How China is building an Offer You Can’t Refuse – my interview with China keynote speaker Pascal Coppens
On the occasion of the release of my new book ‘The Offer You Can’t refuse’ (OYCR), I talked to Pascal Coppens – who will be my co-moderator in one of the sessions of nexxworks’ virtual Customer Experience program Mission CX – about how Chinese companies of today are building their own OYCR. As is the case with many tech and innovation related subjects, Pascal began the conversation by saying that, for each of the 3 pillars of the OYCR – offering the ultimate convenience, becoming a Partner in Life and helping customers to Save the World – China is likely 2 to 3 years ahead in implementing them. “China is basically used as a laboratory for customer experience innovation by all types of companies from over here as the customers are so very demanding and impatient. They expect zero effort and invisible interfaces as well as support to help them live better lives.”
The ultimate convenience
One of the big differences between East and West is that the latter is a lot more siloed, with different companies, offering different things, via different interfaces. The Chinese, though, who immediately leapfrogged to mobile technology, have a much more integrated approach. For instance, they offer commerce in a social media context. These super apps, like WeChat are a perfect example of a “zero effort” approach, as you can order tickets, buy a dress, reserve and pay for a restaurant and many more thing without leaving the one interface. “Travel company Ctrip, too, offers an incredible variety of services all in the one interface of their app”, explained Pascal. “It’s not just about booking a hotel or a flight. You can arrange your visa there, manage tax reductions and lots of other useful stuff.”
Another fantastic example of integration driving convenience is how the insurance company ZhongAn and Ant Financial both teamed up with hospitals and insurance providers to use blockchain to simplify transactions for patients in hospitals. Normally you have to pay upfront onsite for a procedure. And then you will need to contact your insurance company, fill out some papers and go through quite an administrative hassle to get your money back, after about 10 days, if you’re lucky. But Ant Financial and ZhongAn have connected most insurance companies and most big city hospitals so that the insurance money is automatically deducted from their payments from the moment that they arrive at the hospital.
“Another fantastic example of integration fuelling convenience and personalization”, said Pascal “is how Burberry and Starbucks are creating ‘social retail’ or ‘social currency’ (not to be confused with social credit) in a hybrid store conceptwhich combines online shopping with traditional bricks-and-mortar retailing”. Basically, once they enter the store, customers are driven by a digital points system which monitors the customer’s activity and engagement with the Burberry brand through a customized WeChat mini-program. The latter also gives consumers the ability to view and share content, reserve a themed fitting room in the store, and unlock items that are available at purchase at Thomas’s Café (named after the brand’s founder).
Another zero effort meets personalization comes from Nike Fit, a technology that scans consumers’ feet and maps data points in their member profiles, helping them ensure a perfect fit when they are looking for apparel on the Nike website. During the pandemic, Nike also helped their customers who use its app stay fit with livestreamed workouts and workshops through the “Nike Experience”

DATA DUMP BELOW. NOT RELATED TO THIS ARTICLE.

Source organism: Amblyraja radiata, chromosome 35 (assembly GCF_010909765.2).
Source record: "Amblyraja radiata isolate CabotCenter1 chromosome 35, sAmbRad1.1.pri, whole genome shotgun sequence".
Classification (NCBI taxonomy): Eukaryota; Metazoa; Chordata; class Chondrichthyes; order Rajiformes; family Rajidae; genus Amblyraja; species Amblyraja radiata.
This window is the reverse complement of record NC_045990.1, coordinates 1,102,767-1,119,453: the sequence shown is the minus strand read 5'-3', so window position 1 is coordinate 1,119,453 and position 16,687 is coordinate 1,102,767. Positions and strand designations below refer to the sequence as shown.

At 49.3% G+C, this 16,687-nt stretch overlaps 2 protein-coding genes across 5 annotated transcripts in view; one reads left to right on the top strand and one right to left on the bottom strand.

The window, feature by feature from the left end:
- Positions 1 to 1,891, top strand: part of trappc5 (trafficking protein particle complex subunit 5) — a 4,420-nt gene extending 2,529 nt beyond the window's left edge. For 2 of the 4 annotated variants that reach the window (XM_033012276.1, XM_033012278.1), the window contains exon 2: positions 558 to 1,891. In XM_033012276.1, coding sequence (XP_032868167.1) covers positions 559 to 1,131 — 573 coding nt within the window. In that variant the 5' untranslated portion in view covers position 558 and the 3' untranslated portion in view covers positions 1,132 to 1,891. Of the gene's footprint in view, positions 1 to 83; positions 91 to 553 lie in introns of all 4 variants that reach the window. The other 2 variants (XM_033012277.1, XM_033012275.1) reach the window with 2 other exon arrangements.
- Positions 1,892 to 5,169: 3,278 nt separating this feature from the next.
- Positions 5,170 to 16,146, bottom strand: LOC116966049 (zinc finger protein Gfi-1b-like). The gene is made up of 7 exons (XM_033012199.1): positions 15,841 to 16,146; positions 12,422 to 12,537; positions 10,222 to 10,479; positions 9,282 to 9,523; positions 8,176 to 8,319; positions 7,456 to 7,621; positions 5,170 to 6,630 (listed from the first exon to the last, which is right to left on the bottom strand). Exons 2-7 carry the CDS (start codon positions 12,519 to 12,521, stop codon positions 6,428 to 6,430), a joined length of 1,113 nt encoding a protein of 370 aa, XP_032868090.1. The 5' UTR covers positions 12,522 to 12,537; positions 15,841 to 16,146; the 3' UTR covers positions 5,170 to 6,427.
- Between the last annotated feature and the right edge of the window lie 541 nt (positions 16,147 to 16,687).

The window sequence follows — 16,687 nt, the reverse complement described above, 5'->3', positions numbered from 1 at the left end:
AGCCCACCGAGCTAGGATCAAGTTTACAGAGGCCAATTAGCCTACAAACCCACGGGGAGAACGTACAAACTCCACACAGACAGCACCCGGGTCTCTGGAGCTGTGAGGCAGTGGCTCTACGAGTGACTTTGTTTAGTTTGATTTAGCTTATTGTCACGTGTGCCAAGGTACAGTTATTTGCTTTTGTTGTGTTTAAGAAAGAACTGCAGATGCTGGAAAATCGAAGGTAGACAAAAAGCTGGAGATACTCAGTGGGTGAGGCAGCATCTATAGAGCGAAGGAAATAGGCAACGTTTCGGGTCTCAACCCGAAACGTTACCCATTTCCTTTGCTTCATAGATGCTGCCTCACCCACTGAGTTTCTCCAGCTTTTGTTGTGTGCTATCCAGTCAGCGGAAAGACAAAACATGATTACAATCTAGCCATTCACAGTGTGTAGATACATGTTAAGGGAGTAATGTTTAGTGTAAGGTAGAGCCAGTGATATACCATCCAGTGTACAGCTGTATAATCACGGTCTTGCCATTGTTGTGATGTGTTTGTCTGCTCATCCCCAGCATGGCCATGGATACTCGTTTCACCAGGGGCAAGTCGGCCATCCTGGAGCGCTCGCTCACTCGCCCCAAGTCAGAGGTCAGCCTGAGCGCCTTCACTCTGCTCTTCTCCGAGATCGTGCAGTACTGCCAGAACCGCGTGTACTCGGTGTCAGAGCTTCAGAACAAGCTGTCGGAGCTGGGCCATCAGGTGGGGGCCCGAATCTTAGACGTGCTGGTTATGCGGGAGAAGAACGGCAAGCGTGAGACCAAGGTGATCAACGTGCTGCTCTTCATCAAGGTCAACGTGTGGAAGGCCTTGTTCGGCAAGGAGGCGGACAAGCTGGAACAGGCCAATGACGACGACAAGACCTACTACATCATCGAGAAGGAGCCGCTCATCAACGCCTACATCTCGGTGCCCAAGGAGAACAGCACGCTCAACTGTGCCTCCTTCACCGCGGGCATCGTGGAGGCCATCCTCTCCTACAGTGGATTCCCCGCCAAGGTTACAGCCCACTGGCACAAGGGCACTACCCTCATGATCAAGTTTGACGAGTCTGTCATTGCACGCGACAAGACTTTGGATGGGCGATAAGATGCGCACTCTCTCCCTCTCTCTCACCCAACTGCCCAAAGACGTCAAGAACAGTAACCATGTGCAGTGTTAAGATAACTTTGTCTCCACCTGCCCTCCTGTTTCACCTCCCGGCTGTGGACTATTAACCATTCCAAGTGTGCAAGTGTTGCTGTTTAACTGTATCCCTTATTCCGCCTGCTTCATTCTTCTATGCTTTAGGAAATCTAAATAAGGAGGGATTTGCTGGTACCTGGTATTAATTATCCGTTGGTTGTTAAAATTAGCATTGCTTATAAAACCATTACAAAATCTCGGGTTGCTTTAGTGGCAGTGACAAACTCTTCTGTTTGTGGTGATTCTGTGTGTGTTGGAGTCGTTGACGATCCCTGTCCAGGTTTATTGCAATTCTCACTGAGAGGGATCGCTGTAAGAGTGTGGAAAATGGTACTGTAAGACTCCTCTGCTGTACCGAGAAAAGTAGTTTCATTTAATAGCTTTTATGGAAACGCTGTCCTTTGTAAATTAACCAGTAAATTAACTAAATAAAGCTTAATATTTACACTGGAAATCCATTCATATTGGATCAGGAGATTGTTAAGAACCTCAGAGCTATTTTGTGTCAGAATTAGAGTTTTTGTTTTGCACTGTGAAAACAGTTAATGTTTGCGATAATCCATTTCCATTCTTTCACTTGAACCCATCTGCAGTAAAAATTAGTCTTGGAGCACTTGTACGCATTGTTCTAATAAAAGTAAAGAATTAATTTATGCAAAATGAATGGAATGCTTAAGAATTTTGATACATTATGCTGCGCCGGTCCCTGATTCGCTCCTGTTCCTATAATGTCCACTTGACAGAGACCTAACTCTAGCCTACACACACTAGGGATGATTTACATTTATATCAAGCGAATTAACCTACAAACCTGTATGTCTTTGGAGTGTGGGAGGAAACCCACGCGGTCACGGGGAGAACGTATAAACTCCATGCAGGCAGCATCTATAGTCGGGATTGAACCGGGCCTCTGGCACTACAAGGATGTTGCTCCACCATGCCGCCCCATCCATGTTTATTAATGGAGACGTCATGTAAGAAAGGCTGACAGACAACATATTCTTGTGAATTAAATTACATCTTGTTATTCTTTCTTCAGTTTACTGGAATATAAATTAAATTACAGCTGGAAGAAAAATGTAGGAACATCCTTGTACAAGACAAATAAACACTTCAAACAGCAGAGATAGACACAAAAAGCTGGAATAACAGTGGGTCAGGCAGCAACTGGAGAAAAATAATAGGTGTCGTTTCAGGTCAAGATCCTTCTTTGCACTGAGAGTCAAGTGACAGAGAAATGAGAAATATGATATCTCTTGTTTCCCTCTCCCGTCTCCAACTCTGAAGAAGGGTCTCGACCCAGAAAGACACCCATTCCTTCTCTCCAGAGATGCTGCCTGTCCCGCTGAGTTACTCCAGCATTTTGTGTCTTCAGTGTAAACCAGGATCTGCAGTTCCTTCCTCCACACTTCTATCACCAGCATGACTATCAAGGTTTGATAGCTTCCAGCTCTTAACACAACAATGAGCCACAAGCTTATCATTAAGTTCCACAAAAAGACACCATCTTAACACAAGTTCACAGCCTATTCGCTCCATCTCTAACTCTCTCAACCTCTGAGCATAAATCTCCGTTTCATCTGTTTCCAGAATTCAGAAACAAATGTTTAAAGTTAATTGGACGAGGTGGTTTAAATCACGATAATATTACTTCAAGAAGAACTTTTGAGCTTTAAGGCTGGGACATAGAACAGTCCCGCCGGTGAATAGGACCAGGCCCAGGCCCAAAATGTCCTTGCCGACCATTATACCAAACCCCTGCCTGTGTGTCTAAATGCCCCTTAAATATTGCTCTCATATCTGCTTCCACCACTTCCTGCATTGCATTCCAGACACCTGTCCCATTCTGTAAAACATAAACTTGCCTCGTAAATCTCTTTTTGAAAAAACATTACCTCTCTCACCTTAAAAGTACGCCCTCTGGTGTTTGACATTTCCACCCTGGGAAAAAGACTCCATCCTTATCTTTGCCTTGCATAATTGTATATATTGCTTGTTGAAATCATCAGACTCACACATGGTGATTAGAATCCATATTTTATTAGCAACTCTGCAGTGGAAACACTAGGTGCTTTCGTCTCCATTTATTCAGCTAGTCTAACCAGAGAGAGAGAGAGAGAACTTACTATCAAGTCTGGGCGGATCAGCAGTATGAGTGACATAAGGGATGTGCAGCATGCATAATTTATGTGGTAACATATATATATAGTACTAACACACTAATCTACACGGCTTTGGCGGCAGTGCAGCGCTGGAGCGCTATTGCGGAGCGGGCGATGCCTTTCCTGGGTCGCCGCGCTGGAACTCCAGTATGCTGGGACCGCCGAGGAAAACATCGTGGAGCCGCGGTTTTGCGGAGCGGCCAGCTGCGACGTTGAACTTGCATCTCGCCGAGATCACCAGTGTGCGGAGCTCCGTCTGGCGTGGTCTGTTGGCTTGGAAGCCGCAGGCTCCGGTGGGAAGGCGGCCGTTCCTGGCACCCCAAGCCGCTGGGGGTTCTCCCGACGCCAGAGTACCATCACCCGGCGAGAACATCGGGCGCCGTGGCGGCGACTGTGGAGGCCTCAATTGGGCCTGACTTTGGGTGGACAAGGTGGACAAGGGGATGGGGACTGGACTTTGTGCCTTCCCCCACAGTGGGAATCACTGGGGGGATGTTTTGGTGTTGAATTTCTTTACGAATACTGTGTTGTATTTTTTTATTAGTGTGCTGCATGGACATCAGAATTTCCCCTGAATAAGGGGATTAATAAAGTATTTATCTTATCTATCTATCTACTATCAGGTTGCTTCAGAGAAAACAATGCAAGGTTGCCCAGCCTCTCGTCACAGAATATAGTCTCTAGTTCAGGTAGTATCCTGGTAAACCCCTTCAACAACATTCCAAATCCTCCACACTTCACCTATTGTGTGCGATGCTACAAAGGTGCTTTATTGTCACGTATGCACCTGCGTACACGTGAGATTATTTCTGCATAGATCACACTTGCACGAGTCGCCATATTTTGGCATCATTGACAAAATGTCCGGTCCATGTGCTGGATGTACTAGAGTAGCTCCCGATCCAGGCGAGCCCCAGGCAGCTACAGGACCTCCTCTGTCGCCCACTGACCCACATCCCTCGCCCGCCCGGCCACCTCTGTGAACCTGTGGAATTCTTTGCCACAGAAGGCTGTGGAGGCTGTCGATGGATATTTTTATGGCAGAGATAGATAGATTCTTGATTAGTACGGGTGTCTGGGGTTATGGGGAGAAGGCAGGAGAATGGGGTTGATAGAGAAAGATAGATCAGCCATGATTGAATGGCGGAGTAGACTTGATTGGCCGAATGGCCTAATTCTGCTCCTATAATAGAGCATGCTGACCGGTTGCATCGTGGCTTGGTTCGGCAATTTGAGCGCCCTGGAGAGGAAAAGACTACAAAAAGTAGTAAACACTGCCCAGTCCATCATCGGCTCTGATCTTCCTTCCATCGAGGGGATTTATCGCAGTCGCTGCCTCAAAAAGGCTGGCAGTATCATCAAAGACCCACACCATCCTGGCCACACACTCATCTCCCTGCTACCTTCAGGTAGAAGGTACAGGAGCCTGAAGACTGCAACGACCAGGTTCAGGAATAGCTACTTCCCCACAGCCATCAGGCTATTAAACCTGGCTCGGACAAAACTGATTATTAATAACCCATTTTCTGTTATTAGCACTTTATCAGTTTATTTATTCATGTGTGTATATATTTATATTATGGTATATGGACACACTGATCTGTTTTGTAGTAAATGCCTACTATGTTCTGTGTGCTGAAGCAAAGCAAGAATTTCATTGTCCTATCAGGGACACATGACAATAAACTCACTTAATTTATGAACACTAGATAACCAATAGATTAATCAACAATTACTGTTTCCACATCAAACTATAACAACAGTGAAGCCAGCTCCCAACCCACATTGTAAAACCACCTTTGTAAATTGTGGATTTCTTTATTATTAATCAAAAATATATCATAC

Of course, the ultimate convenience is fuelled by data, lots of data. And if there is one thing that Chinese companies have, it’s the latter. It’s what allows DiDi, the Chinese ride sharing service to predict when and where the vast majority of its customers will need a ride, 15 minutes before the customers need the car so that it can make sure to be in the neighbourhood at the right time.
Partner in Life
According to Pascal, the biggest difference between China and the West here is the fact that there’s much more data available in China, which means that, by definition, companies have a lot more insights on their customer’s life journey. “They know more about everything that touches people’s hearts and dreams – including healthcare and education – than any other nation. And that is another effect of the Chinese players’ integrated approach: a lot of them don’t just offer one application, they’re in social, in retail, in mobility, etc. and these ecosystems are highly effective in understanding the entire life of customers, not just one facet.
Another important aspect here, in the ‘Partner in Life’ pillar of the OYCR, is that the Chinese are bigger dreamers than we are. Chinese people are a lot more positive than people in the West as their life has only improved over the past 30 years. And technology has helped companies to realize that. “That’s why I believe it’s much easier to become a Partner in Life from a Chinese society point of view: they have all these data points and Chinese are hopeful which offers so much opportunity.”
Pascal talked about how Ant Financial invests a lot of money and attention in inclusion. For instance, they help smaller companies, SMEs to get affordable loans and ways to trade with the rest of the world. It cares more about these people than most of the institutions in the West ever did. That’s because Western financial institutions, insurance companies or even hospitals – depending on which country you come from, but definitely in the U S – have always cared more about people who have money. “There’s a huge market for Chinese people who want to move up in life and need easy, accessible and affordable solutions and services for that purpose. The ecosystems of supper apps play a very important role here: they offer lifestyle apps that are not just about financial services, or social, or trading or buying and selling. They also help them pay utility bills, order movie tickets or even give something to charity. It’s about helping them organize their entire life.” WeChat and Alipay are the most popular ones, but many players like Meituan, Bytedance, Pinduoduo, Didi, Ctrip, Xiaomi and others follow that same ‘partner-in-life’ app model.